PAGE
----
A parkinsonian syndrome may occur to varying degrees in several so-called
degenerative diseases of unknown cause that involve multiple areas of the
CNS (eg, progressive supranuclear palsy, olivopontocerebellar atrophy, and
the Shy-Drager syndrome).
Primary and secondary parkinsonism do not seem to differ in pathophysiology
or even in pathogenetic mechanisms for symptom production. Striatal
dopamine deficiency is common to all types of parkinsonism. Invariably in
primary parkinsonism, cell loss is noted in the substantia nigra in
association with formation of an intracellular inclusion body--the Lewy
body. In secondary parkinsonism, there may be loss of substantia nigra
cells, impairment of the nigral striatal pathway, or loss of striatal
cellular elements, but Lewy bodies do not form. The loss of nigral cells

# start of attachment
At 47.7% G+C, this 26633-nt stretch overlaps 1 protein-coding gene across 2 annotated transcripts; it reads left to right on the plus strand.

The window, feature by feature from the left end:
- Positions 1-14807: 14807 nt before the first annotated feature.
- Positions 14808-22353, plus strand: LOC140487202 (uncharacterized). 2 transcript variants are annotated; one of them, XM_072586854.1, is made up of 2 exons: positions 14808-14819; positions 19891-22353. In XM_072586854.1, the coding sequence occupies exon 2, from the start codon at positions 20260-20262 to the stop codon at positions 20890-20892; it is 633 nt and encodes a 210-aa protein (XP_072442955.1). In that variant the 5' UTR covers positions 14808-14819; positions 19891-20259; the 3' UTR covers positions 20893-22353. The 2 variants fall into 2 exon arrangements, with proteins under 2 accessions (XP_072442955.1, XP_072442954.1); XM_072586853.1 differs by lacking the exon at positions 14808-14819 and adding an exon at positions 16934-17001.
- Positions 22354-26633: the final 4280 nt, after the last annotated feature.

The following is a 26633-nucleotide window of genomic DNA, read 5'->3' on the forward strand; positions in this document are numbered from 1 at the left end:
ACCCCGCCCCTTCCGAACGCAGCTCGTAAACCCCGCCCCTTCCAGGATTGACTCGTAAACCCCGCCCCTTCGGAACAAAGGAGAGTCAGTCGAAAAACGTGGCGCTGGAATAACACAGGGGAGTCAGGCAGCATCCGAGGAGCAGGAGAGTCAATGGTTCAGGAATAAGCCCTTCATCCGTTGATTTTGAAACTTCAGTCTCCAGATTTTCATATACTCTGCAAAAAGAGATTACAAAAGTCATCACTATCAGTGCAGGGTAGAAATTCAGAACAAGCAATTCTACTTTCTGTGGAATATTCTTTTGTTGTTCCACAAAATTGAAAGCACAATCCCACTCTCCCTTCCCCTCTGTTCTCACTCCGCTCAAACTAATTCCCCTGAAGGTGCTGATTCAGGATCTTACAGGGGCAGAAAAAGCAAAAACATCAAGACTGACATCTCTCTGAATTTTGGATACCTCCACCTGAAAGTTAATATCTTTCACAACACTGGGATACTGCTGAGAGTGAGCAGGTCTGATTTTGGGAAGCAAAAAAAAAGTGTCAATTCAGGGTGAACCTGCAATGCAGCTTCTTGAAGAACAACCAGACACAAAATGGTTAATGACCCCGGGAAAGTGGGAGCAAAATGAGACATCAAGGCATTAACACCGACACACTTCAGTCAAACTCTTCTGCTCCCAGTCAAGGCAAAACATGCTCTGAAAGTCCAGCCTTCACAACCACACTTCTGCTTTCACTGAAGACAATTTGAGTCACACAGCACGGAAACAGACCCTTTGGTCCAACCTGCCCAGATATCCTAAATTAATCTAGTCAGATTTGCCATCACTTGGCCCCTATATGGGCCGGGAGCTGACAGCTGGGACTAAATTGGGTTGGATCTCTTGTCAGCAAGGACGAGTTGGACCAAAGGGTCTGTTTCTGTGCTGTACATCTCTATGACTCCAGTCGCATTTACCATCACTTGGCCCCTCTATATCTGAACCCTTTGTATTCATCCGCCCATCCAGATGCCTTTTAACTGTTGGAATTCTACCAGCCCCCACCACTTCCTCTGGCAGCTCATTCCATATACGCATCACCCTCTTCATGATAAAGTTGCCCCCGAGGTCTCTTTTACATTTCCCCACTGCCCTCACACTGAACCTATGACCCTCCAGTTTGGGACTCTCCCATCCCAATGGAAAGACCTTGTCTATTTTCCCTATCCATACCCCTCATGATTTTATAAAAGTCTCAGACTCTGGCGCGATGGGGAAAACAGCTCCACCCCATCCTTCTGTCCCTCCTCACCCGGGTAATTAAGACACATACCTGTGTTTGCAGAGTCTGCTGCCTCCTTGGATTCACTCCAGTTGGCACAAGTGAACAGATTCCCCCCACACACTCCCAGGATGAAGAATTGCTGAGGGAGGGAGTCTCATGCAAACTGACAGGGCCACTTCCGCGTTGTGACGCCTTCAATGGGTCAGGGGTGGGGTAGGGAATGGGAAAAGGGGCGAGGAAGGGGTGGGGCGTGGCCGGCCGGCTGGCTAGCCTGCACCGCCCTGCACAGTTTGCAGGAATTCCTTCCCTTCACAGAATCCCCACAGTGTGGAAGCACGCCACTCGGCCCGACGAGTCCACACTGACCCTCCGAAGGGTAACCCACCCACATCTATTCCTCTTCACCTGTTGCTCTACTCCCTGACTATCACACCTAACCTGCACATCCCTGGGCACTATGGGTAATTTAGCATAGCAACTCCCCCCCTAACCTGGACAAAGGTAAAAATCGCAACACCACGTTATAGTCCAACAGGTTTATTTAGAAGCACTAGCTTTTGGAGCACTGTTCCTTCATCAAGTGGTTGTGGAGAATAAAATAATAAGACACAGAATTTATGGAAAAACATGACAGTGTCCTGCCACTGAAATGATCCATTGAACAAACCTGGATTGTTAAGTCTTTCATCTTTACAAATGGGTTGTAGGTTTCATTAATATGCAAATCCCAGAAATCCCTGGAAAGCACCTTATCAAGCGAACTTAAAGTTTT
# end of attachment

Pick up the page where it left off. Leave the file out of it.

with destruction of the nigrostriatal pathway results in the decreased
level of striatal dopamine.
The cause of the selective nigral cell destruction is unknown; however,
several pathogenetic mechanisms have been suggested. The most acceptable,
though not proved, concerns cellular damage by the oxidative production of
toxic free radicals. It is postulated that a relative excess of free
radicals develops in nigral cells caused by oxidative stress, leading to
increased oxidative degradation of dopamine and the accumulation of toxic
metabolic products. The factors that cause oxidative stress are not known.
Yet, its effect can be counteracted by inhibiting monoamine oxidase (MAO),
thereby limiting the catabolism of dopamine and accumulation of toxic
metabolic products. Selegiline (L-deprenyl), a selective MAO-B inhibitor,
may protect the brain cells involved in Parkinson's disease. This agent is
discussed under Treatment, below.
Symptoms and Signs
The disease begins insidiously; any of its cardinal manifestations may
appear alone or in combination. The most common initial symptom is tremor,